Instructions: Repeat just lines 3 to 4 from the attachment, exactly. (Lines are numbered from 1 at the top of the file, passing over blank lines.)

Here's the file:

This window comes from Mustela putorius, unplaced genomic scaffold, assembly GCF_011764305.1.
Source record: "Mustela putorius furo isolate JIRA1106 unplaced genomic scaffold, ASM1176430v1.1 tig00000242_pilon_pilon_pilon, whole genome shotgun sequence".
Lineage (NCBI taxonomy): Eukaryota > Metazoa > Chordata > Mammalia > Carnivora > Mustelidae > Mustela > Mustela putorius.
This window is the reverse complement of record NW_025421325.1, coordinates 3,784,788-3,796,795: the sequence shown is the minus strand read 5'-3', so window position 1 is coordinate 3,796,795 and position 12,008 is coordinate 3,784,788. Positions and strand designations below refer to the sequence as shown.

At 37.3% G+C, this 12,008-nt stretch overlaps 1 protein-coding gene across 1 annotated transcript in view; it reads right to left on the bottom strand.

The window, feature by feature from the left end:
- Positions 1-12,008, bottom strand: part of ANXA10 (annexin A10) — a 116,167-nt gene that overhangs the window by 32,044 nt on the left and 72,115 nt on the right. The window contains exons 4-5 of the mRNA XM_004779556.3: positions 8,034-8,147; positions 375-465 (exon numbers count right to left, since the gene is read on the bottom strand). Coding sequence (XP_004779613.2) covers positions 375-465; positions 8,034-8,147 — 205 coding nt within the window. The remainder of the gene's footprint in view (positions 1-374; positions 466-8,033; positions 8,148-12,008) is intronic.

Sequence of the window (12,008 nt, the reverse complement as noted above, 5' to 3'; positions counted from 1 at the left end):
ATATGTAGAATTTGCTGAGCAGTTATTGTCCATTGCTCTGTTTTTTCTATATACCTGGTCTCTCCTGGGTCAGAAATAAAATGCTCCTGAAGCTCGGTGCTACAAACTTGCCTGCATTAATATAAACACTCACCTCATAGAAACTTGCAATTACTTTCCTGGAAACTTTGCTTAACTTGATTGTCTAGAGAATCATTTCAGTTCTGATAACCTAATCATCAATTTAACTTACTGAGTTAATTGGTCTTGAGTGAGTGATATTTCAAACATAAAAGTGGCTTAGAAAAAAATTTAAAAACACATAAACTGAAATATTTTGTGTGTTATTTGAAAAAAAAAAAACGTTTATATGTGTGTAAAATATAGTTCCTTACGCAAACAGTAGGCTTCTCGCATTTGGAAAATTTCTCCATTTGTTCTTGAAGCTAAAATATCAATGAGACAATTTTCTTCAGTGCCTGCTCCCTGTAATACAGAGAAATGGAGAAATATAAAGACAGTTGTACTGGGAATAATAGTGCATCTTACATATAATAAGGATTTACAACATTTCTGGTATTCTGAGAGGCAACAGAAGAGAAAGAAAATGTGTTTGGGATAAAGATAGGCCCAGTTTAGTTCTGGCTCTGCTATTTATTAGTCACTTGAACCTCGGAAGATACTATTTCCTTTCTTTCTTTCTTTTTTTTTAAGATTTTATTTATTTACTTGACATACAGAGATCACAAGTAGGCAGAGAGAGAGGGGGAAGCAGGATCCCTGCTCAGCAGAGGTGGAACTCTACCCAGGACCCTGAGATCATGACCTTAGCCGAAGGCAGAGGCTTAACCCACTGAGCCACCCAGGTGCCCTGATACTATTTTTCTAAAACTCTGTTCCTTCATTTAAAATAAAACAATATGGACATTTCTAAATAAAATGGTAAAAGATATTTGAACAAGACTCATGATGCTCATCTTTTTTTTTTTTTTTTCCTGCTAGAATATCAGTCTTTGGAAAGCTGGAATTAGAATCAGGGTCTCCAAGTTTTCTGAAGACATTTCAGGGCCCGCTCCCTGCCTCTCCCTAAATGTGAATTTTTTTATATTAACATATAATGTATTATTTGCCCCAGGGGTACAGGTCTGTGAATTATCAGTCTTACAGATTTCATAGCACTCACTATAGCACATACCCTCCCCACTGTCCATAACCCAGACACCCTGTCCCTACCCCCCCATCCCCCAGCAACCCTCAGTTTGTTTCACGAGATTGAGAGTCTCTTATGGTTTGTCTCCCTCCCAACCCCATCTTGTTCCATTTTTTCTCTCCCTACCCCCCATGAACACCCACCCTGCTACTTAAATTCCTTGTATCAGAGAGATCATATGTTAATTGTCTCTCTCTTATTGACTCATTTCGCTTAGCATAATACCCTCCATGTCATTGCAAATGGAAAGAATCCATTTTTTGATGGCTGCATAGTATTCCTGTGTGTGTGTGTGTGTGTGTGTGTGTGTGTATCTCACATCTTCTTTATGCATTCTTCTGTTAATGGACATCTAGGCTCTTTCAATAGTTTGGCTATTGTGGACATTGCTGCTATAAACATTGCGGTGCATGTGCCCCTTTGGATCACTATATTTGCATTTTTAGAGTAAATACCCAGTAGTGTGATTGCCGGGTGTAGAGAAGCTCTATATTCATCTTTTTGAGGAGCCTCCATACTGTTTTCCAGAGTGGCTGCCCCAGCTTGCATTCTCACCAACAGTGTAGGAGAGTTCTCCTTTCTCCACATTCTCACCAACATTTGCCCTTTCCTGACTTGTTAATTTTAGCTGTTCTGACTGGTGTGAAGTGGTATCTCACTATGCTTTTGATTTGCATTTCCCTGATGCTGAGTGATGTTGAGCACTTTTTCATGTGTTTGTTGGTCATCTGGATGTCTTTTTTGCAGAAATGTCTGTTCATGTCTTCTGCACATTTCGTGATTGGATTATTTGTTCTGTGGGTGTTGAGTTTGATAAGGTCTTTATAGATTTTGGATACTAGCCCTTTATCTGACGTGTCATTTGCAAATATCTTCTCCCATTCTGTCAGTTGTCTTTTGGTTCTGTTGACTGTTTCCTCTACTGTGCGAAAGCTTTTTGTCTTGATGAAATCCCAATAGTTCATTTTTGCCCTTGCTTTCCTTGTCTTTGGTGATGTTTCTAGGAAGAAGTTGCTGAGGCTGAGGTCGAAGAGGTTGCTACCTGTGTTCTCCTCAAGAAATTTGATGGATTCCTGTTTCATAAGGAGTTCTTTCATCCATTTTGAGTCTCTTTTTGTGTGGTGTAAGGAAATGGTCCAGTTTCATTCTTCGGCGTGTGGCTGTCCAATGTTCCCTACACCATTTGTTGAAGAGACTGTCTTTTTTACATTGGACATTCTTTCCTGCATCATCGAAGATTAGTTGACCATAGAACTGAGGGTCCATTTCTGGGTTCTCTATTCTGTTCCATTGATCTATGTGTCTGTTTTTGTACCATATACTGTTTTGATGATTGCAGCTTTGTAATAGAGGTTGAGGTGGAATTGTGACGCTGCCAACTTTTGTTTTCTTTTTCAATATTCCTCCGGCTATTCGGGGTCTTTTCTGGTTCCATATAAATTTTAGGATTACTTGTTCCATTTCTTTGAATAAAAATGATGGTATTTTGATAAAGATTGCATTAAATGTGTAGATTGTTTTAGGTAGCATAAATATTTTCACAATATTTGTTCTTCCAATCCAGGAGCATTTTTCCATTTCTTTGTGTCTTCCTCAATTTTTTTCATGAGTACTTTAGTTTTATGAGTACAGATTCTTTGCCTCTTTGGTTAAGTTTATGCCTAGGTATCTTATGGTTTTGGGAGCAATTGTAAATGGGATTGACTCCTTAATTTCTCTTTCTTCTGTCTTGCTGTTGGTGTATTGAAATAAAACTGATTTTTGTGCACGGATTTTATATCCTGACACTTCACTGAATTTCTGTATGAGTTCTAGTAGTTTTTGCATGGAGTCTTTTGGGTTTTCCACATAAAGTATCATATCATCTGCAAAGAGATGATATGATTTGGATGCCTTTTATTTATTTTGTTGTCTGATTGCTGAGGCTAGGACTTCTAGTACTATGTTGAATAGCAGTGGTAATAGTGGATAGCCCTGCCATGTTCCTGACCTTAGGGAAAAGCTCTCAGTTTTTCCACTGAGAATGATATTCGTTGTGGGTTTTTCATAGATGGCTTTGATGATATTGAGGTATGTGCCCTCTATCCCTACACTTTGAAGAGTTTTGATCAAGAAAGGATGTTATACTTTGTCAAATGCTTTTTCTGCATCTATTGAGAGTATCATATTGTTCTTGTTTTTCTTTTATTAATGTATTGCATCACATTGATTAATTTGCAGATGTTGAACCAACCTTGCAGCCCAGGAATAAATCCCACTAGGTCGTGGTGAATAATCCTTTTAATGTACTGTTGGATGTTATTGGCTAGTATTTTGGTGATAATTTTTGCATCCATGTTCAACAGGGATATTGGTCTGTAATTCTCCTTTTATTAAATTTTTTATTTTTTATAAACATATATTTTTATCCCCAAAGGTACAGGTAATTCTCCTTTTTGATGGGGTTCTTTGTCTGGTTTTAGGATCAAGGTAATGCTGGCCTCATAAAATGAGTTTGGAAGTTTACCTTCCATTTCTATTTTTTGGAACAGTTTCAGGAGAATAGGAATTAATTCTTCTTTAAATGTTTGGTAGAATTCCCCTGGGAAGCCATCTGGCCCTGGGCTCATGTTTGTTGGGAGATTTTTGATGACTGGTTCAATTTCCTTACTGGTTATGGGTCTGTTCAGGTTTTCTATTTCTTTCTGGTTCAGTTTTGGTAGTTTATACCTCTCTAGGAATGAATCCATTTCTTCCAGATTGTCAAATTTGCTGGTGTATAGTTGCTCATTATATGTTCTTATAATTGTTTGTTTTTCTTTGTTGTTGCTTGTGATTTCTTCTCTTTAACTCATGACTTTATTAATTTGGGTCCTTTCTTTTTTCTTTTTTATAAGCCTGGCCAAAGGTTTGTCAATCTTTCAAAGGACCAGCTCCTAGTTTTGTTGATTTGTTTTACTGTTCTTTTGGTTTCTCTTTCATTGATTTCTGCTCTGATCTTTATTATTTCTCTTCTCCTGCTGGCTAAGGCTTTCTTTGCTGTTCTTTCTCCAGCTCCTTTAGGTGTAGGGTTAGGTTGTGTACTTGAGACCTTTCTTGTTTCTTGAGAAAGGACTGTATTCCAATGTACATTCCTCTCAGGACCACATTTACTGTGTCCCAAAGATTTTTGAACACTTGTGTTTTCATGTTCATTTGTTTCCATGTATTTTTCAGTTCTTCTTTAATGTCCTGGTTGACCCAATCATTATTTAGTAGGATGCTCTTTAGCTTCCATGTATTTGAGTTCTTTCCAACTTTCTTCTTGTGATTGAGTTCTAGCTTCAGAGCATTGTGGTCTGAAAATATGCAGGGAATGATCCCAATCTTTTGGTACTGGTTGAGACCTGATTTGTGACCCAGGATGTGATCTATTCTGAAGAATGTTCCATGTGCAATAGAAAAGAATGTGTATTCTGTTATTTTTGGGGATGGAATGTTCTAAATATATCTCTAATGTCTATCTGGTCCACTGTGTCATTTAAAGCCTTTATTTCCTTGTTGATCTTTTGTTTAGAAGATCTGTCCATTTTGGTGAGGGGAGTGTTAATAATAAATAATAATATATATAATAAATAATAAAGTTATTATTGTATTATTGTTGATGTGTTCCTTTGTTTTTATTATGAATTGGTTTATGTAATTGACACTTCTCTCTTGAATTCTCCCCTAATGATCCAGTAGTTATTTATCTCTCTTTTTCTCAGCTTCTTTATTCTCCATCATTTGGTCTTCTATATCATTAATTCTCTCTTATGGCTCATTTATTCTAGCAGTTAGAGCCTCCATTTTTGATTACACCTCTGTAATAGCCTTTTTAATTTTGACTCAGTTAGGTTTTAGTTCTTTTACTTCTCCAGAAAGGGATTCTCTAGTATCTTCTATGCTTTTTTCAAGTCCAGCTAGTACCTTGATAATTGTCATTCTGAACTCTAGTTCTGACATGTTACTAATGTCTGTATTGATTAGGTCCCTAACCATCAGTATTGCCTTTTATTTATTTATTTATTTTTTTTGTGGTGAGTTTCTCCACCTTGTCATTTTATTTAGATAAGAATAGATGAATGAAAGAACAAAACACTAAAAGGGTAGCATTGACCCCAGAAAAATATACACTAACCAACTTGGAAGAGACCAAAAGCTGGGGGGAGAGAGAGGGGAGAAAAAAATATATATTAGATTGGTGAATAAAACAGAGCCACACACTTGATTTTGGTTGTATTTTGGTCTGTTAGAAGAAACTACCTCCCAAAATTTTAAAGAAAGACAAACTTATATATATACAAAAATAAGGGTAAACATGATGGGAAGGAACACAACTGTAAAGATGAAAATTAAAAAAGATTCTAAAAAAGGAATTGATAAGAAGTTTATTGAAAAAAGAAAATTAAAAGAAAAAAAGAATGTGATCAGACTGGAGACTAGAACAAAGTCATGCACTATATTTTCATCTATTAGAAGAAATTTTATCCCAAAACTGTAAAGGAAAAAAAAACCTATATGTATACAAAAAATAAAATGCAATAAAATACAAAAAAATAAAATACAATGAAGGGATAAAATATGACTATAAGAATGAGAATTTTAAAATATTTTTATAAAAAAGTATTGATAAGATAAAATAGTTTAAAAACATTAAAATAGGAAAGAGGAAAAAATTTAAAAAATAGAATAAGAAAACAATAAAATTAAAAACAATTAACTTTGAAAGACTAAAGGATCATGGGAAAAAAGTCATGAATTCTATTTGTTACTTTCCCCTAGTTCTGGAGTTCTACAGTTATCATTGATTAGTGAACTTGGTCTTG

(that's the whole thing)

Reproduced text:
Lineage (NCBI taxonomy): Eukaryota > Metazoa > Chordata > Mammalia > Carnivora > Mustelidae > Mustela > Mustela putorius.
This window is the reverse complement of record NW_025421325.1, coordinates 3,784,788-3,796,795: the sequence shown is the minus strand read 5'-3', so window position 1 is coordinate 3,796,795 and position 12,008 is coordinate 3,784,788. Positions and strand designations below refer to the sequence as shown.